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Korean female scientists struggle with highest gender barrier in world
More female scientists give up on their career due to marriage, pregnancy, childbirth and child careBy Lee Jung-joo
Published : Nov. 29, 2023 - 15:55
Female scientists in South Korea struggle with the highest gender barrier in the world, a study revealed Tuesday.
Korea scored an average of 4.09 out of 5 in a scale that measures the gap between the effects of marriage, pregnancy, childbirth and child care on male and female scientists, according to a 2022 survey analysis conducted by the Association of Korean Woman Scientists and Engineers. Higher scores indicate that respondents experienced tougher gender barriers.
Korea outscored 86 other countries that were included in the survey. The countries include other Asian nations including Japan, Taiwan and India. Scientists in the US, Africa and Europe participated as respondents as well.
The 2022 survey, which the KWSE has conducted annually since 2016, involved 1,904 female scientists from 89 different countries.
Korea’s average score also rose compared to that of 2018, which stood at 3.34. Despite legal and institutional efforts to address gender barriers and promote gender equality in science and technology, the KWSE concluded that a significant gender gap still persists.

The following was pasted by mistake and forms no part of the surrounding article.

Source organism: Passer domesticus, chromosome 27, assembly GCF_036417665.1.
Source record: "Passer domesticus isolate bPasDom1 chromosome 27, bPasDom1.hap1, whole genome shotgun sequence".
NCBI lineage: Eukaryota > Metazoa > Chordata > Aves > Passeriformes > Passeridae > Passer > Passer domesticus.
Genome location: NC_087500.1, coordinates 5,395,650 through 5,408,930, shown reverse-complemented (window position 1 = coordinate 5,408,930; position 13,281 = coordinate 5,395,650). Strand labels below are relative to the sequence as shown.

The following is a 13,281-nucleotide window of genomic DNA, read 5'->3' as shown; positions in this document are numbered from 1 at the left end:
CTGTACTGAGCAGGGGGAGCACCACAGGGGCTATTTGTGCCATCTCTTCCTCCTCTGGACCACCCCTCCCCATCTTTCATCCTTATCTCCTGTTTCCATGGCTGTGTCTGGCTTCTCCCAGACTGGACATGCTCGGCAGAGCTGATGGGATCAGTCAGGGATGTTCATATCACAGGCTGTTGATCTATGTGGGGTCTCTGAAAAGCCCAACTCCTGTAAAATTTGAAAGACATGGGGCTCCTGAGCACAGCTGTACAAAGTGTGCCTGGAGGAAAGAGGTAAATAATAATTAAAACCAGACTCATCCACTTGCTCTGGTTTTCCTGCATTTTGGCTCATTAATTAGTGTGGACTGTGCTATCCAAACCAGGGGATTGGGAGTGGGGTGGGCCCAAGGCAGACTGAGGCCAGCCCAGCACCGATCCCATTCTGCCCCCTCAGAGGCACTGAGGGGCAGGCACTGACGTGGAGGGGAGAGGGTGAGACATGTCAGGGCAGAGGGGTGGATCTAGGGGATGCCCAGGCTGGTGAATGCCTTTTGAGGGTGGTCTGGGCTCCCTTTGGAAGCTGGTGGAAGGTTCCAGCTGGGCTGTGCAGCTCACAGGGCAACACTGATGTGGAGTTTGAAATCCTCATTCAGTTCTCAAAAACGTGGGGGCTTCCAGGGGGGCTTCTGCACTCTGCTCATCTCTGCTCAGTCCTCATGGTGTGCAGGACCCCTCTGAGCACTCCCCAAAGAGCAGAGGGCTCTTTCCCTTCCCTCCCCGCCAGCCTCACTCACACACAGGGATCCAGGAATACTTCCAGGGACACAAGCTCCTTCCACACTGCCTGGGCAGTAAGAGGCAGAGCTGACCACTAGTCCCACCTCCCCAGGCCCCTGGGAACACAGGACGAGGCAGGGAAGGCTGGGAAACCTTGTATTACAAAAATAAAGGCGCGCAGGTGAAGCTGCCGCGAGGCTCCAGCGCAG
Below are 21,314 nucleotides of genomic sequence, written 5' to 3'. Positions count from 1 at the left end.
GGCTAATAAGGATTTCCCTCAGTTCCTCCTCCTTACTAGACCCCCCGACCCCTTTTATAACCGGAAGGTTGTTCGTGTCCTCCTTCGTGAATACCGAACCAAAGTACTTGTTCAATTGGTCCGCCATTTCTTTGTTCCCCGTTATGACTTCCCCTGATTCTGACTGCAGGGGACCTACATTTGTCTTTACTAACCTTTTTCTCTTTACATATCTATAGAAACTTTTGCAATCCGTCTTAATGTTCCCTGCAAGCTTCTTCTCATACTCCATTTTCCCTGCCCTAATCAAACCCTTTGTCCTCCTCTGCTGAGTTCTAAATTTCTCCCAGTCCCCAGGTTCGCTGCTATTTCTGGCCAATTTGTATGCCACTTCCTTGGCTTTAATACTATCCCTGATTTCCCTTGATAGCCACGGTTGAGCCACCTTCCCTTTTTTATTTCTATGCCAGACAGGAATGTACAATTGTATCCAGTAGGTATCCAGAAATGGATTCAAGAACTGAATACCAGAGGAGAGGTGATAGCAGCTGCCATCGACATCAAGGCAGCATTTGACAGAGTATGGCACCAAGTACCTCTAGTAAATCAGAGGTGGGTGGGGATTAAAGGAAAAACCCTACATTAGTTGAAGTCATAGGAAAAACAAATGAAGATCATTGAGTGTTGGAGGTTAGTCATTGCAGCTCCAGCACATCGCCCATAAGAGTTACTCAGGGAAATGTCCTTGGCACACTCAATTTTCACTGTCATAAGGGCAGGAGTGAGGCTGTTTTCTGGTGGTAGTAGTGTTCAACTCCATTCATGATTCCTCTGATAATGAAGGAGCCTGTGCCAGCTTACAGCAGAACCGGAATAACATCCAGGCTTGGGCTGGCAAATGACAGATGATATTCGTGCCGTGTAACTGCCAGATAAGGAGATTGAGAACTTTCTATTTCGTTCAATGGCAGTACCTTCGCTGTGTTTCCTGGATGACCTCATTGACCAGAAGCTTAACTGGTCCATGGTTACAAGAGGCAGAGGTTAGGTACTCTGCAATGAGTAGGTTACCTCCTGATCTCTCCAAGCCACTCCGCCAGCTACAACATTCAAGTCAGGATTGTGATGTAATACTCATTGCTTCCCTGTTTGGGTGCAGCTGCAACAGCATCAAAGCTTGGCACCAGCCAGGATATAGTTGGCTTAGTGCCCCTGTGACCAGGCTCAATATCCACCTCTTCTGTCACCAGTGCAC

The number of female scientists here who claimed that they experienced difficulties with their research or had to give up on their careers due to marriage, pregnancy, childbirth and child care has been on the rise since 2017, the study noted.
A separate score that measures the number of female scientists who gave up their careers due to marriage, pregnancy and child care inched up to an average of 3.64 last year, compared with an average of 2.53 in 2017. This is a higher score compared to other Asian countries, with Japan scoring an average of 3.62 and Taiwan scoring an average of 3.00.
“Though the government has established and implemented a basic plan to foster and support female scientists and technicians, the gender gap that they must overcome is still quite high,” said KWSE Vice President Kim Sook-kyung. Kim cited the Global Gender Gap Report presented by the World Economic Forum in 2022, which ranks Korea 99th out of 146 countries in the gender gap rankings.
“With Korean female scientists feeling a higher gender barrier compared to other countries, it is crucial that policies be made and systems be improved so that women in science and technology can be better represented."
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